Hyperbolic metasurface turns light upside down!

Scientists have developed a new metasurface that is capable of inverting light signals upside down – i.e. wavefronts of light propagate through the surface in an inverted fashion.

To make this more clear, when a stone is thrown in water, the waves generated in the water because of disturbance created by the stone propagate in a circular fashion from inside to outside in a homogenous and isotropic i.e. uniform in all directions. The same is the case with light waves after they are emitted from the source

Previously scientists have predicted surfaces that would invert this behavior and turn the signals upside down. Through a new research scientists at nanoGUNE have managed to create hyberbolic metasurfaces on which the waves emitted from a point source propagate only in certain directions and with open (concave) wavefronts. These unusual waves are called hyperbolic surface polaritons. Because they propagate only in certain directions, and with wavelengths that are much smaller than that of light in free space or standard waveguides, they could help to miniaturize optical devices for sensing and signal processing.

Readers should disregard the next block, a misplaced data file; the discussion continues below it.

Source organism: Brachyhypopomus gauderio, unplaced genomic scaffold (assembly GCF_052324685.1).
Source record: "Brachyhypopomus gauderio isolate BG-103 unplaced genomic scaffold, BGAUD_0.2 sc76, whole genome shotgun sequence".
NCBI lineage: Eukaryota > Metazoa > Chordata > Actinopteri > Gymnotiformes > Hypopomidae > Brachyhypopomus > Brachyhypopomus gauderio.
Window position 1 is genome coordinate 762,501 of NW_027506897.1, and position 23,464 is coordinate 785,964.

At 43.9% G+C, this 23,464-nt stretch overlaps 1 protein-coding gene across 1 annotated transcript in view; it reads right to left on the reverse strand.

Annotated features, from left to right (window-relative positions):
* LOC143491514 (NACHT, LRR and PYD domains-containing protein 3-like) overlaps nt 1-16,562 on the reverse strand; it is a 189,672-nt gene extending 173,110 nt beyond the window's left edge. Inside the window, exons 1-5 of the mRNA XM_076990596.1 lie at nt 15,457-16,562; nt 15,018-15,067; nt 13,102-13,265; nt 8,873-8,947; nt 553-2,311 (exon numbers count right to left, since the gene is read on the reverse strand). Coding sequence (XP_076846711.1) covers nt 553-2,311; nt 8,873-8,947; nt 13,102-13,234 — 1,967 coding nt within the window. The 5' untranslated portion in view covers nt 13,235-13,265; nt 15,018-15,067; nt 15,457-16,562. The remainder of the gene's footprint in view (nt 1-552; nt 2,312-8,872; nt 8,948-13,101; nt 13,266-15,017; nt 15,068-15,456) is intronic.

The new metasurface is based on boron nitride, a graphene-like 2D material, and was selected because of its capability to manipulate infrared light on extremely small length scales, which could be applied for the development of miniaturized chemical sensors or for heat management in nanoscale optoelectronic devices. On the other hand, the researchers succeeded to directly observe the concave wavefronts with a special optical microscope, which have been elusive so far.

To see how the waves propagate along the metasurface, the researchers used a state-of the-art infrared nanoimaging technique that was pioneered by the nanoptics group at nanoGUNE. They first placed an infrared gold nanorod onto the metasurface.

The results promise nanostructured 2D materials to become a novel platform for hyberbolic metasurface devices and circuits, and further demonstrate how near-field microscopy can be applied to unveil exotic optical phenomena in anisotropic materials and for verifying new metasurface design principles.


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